The Seventh Text of Chapter Nine

In this and the next few texts, Kṛṣṇa will explain how the universes unfold effortlessly within his energy.

सर्व-भ्ūत्āनि कौन्तेय प्रक्र्̣तिम्́ य्āन्ति म्āमिक्āम्
कल्प-क्स्̣अये पुनस् त्āनि कल्प्āदौ विस्र्̣ज्āम्य् अहम्

sarva-bhūtāni kaunteya
prakṛtiḿ yānti māmikām

kalpa-kṣaye punas tāni
kalpādau visr
̣jāmy aham

“O son of Kuntī [Arjuna], at the end of the millennium all material manifestations enter into My nature, and at the beginning of another millennium, by My potency, I create them again.”

How do the universes effortlessly exist within God’s energy? In a perpetually cyclic manner. All living beings in this world (sarva-bhūtāni) are God’s energy (prakṛti māmikām). At the beginning of a creative cycle (kalpa) all these beings effortlessly emerge (visṛjāmi) from God’s energy. At the end of that cycle, they re-enter it (yānti).

The great commentary of Viśvanātha Chakravarti explains that previously Kṛṣṇa said everything we can see in creation is within him like the wind is in the sky. Arjuna then asks, “What about when all these things we can see are destroyed? Are they still all within you – or have they vanished or gone outside you somehow?”

Kṛṣṇa replies in this text, saying, “When everything is destroyed it merely submerges into the matrix of my energy. I will later on recreate everything once again in exact detail. Thus no energy is lost and everything always remains within my energy.”

Our great teacher, A.C. Bhaktivedānta Swāmī  Prabhupāda gives the following commentary on this text:

The creation, maintenance and annihilation of this material cosmic manifestation are completely dependent on the supreme will of the Personality of Godhead. “At the end of the millennium” means at the death of Brahmā. Brahmā lives for one hundred years, and his one day is calculated at 4,300,000,000 of our earthly years. His night is of the same duration. His month consists of thirty such days and nights, and his year of twelve months. After one hundred such years, when Brahmā dies, the devastation or annihilation takes place; this means that the energy manifested by the Supreme Lord is again wound up in Himself. Then again, when there is a need to manifest the cosmic world, it is done by His will. Bahu syām: “Although I am one, I shall become many.” This is the Vedic aphorism (Chāndogya Upaniṣad 6.2.3). He expands Himself in this material energy, and the whole cosmic manifestation again takes place.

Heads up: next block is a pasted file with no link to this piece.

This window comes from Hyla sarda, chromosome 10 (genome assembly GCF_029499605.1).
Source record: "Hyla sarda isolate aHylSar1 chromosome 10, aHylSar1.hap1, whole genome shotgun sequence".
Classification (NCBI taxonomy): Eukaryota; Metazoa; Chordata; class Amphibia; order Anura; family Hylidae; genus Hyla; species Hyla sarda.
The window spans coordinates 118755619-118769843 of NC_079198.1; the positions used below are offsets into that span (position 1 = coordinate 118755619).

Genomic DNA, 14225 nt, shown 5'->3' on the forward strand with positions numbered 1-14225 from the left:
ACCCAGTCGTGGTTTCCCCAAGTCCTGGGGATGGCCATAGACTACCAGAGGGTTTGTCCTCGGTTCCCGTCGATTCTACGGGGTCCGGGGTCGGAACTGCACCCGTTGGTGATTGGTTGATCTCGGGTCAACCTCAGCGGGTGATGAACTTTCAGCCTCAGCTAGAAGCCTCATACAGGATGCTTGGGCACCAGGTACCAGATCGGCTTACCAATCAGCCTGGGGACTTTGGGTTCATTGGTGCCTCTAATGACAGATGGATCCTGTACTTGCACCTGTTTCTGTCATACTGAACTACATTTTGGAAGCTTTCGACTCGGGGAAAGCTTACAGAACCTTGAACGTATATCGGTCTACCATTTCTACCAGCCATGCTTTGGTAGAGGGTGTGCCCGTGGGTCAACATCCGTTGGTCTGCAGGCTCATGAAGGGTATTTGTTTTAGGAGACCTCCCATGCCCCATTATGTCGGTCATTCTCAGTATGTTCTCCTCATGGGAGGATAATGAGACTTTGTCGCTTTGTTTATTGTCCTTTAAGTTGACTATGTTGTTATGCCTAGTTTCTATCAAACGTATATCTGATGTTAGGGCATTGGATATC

Our Prabhupāda makes two main points in this commentary: (1) The duration of the creative cycle Kṛṣṇa is referring to, and (2) The reason why all this creation and energy exists in the first place.

While discussing the Eighth Chapter we elaborately covered the first point – coming to understand the duration of the universe to be approximately the equivalent of 311 trillion earth years.

The second point is a huge favorite of mine!

Prabhupāda quotes the Chā ndogya Upaniṣad to explain a wonderful question – “Why are we here? What is the point of all this stuff in creation?” The Upaniṣad reveals God’s motive in creating us and creating everything, saying eko bahu syām. This means,

First of all there was One unified being (eko)

That one being thought, “This is a shame, There is potential for bliss within me
But I am alone, and thus cannot express this potential bliss…

Therefore, I should become many!” (bahu syām).

This is one of my favorite pieces of Vedic wisdom for it entirely explains the meaning and purpose of life. If you are interested to learn more on this topic, I have an article that addresses it: http://www.vicdicara.com/prep_creation.php